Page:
On Morgan’s Cloud we don’t hand steer much: approaching and leaving a wharf, anchoring and hauling the anchor, transiting an intricate channel, or in the presence of a lot of other boat traffic; that’s about it. We find that by using our autopilot we are left with more time and focus to navigate, keep a good lookout, and sail the boat. We also find that having a plotter has the same benefits.
But we don’t have the two electronic wonders interfaced to allow the plotter to instruct the autopilot on what course it should steer; we do that manually. Here’s why:
Changing Course Keeps Us Thinking
The manual step of changing course at each waypoint reminds us to make sure that the next leg of our route is well clear of any obstructions as well as making us think about and look for any dangers that did not exist when we laid out the route originally. For example, a change in wind direction and strength that puts the next leg closer than is prudent to a lee shore.
Manually Adjusting Our Course Keeps Us Aware
Once on the new course, the requirement to monitor the cross track error makes us immediately aware if a current is setting us to either side of the desired course, always good for our general situation awareness. Keeps us awake too.
Following Cross Track Error Is Often Slow
Further, the presence of a current does not mean we slavishly adjust to minimize cross track error, as an autopilot being driven by a plotter would, since there are many situations where this will result in a slower (sometimes much slower) passage.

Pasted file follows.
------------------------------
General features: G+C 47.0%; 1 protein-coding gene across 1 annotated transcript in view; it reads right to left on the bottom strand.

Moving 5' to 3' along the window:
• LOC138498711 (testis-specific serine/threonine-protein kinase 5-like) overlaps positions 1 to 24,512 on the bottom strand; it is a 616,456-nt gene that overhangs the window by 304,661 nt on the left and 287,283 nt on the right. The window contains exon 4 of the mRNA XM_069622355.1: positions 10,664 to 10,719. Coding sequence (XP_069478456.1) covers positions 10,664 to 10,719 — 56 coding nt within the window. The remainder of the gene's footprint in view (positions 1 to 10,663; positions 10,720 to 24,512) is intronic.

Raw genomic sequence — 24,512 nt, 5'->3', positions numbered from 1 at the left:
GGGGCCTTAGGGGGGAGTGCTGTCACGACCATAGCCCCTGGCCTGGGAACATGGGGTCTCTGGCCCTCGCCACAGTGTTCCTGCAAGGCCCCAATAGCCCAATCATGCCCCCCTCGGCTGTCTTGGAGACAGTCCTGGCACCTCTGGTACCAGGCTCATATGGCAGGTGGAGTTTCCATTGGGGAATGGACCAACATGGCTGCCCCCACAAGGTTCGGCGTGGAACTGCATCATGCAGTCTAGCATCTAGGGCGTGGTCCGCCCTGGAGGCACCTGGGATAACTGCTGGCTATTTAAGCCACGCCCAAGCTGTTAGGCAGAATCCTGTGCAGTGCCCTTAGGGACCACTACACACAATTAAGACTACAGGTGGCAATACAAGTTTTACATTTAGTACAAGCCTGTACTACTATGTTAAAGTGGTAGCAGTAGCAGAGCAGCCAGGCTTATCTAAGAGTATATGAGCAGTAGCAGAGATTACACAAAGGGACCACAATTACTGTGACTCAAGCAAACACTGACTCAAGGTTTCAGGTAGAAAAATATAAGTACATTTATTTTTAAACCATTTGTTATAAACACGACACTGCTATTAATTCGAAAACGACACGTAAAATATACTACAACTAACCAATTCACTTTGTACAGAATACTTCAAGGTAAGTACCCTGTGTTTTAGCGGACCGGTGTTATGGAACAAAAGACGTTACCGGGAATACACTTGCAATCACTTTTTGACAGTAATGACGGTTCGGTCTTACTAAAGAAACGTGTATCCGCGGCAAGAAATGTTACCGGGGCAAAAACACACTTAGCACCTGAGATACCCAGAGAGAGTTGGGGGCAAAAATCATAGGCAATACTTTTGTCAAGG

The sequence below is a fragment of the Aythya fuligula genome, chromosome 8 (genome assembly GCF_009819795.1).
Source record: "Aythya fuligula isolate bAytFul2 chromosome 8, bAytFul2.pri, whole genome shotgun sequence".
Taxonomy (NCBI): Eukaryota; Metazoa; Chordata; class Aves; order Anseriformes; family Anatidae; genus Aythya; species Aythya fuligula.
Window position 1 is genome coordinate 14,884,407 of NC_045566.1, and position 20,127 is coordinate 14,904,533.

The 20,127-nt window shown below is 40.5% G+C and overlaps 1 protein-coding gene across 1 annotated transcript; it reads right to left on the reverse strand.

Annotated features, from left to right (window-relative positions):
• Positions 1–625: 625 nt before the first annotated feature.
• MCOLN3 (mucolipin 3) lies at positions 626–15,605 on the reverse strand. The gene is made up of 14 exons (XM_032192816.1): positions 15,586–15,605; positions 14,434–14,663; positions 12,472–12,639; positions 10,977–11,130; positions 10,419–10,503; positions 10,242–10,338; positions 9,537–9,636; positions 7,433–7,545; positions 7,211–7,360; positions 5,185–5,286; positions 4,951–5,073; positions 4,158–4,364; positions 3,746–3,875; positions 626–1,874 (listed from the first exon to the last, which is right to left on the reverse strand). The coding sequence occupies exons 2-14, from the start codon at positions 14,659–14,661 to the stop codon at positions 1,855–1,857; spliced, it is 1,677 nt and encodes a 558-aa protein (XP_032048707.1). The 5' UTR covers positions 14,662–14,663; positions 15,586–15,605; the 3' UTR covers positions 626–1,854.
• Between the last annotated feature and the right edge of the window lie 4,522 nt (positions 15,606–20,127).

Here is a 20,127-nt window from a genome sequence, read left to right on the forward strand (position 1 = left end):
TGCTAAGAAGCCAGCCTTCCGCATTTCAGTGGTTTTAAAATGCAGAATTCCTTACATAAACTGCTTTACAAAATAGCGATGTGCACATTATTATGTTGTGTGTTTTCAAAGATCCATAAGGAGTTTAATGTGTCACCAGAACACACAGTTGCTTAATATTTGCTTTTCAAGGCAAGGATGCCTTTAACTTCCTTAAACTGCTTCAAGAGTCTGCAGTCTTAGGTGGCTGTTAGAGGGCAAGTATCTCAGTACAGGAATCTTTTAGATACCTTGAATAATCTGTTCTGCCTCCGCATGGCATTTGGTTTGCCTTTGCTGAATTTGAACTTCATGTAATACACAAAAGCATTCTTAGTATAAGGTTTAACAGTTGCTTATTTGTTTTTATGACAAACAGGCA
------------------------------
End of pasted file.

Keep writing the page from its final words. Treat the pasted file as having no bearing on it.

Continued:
For example, when crossing the Gulf of Maine from Nova Scotia to Maine, we set a course directly for our desired landfall and let the current take us off course, first one way and then back the other, as the tide changes. This is much faster than fighting the current, first one way and then the other, to stay on the rhumb line.
A Potential Accident
One lovely moonlit night a couple of weeks ago we were sailing offshore on a broad reach in company with another boat to leeward. Phyllis, who was on watch, was amazed to see the other boat suddenly luff up violently, tack, continue the circle to jibe all standing, and then go on behaving erratically for a minute or so before settling down to her original course.
Later, we learned from the other boat’s crew that they had been changing some settings on their plotter when they inadvertently chose the wrong option from the plethora of menus that these machines display. The plotter that was driving the autopilot at the time produced the violent changes of course as the crew struggled to get back to the page on the plotter that would let them disable what was by then an electronic rogue.
I suspect that the crew could have quickly taken over and hand steered by just hitting the standby button on the Autopilot, just as you would do if the plotter and autopilot were not interfaced and the autopilot went nuts. But the fact is, they did not do that. This is the second time in just a couple of weeks where we have seen overreliance on plotters cause problems because the crew were distracted by them.
Thinking about the menu of potential disasters while the boat was out of control and the crew distracted is sobering: hitting us, damage from a crash jibe, a crew injured or knocked overboard in the melee, to name just a few possibilities.
So while many sailors that we respect have their plotters and autopilots interfaced, as detailed in this comment that inspired this post, we will not go that route on Morgan’s Cloud.
What do you think, interfaced, or not? Please leave a comment.